That Aqua succeeded while markets crashed and other projects failed was surely not lost on the developers of Chicago’s Magellan Group, who are largely responsible for developments in this area. The final grisly death of the plans for the Spire taught a lesson. Any new daring architectural stars are going to have to get along with their surroundings. Rather than isolated towers buffeted by wind, at odds with their neighbors, and offering nothing in terms of benefits to residents already here, any new project in Chicago must step up and multitask. Happily, that’s something Jeanne Gang has mastered with a comfortable margin.
3. The Chinese Developer For Vista has Buko Bucks
Enter the Dalian Wanda Group, led by Chinese billionaire Wang Jianlin. He is the richest man in China, he owns AMC Entertainment (the world’s largest chain of movie theaters), and he built a tiny mock-Hollywood in Quingdao. He also runs one of the largest real estate development companies in the world. While other developers have crashed and burned here in Chicago, Dalian Wanda has financed entire new cities in China.
All of this feel-good exchange of goods and services was made possible by newly “unclogged” trade relations between the U.S. and China, and oddly, the City of Chicago and China. Thanks to the efforts of a group known as World Business Chicago, and initial friendly overtures by former Mayor Richard M. Daley, business leaders from eight Chinese cities signed on as partners of Chicago back in 2013, and finally came to look the place over this past December. Wang was the leader of the delegation and the first to sign on that magical dotted line.
We like to think Chicago thinks big. The legacy of Mayor Daley the Second is writ large on the lakefront. Millenium Park, Maggie Daley Park, Northerly Island, and Lake Shore East are all from his efforts. Now this new mixed-use development will connect Aqua, Lake Shore East’s most famous address with the riverfront. Vista will straddle a tiny side street connecting the new residential areas of the Loop. That zone features condo space, hotel rooms, and 9,000 square feet of shopping. While no firm plans of the underground space are available yet, it’s a good guess that a Jeanne Gang project will always connect to the Pedway if possible – and now that the Pedway connects the Loop to the Lake Shore through Millenium Park, it would be crazy not to expand it farther.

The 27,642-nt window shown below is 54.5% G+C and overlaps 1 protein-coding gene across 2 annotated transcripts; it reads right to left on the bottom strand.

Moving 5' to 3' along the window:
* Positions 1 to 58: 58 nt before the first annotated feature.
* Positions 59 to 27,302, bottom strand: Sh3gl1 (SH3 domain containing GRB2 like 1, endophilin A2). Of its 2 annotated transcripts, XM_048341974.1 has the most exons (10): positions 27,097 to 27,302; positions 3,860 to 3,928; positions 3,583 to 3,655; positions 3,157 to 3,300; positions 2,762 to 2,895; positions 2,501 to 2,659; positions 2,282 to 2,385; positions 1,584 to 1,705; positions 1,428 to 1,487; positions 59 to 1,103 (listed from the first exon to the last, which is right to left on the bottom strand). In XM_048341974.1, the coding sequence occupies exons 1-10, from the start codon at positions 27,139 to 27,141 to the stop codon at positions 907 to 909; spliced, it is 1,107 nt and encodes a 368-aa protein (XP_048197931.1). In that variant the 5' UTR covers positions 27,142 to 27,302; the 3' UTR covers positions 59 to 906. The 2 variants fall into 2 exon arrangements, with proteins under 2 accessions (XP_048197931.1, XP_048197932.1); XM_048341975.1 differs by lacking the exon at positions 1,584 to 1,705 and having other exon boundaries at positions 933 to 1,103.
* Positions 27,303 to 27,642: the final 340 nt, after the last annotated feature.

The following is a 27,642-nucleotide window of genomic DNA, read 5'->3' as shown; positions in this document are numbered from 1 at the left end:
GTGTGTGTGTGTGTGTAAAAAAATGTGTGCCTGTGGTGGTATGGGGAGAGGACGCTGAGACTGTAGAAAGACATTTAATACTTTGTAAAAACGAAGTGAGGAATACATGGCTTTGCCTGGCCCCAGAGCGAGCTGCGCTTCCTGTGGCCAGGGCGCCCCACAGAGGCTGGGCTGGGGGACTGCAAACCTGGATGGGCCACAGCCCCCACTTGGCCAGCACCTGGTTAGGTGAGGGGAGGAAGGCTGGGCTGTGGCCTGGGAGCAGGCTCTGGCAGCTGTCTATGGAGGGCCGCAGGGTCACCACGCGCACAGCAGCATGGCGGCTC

Retail, restaurants, residences, and a hotel will all take full advantage of the views. This is exactly what was supposed to happen at Block 37, if you recall, but this time nothing was torn down until the money was secure. This plan connects a popular, yet respected home-grown architectural talent with what appears to be secure funding. The Vista hearkens back to the heyday of Chicago architectural achievement. It also attempts to visually match the space, while offering more than just height to the people of the city. All in all, it’s a pretty hopeful plan.
— Vicki Rector, Tour Guide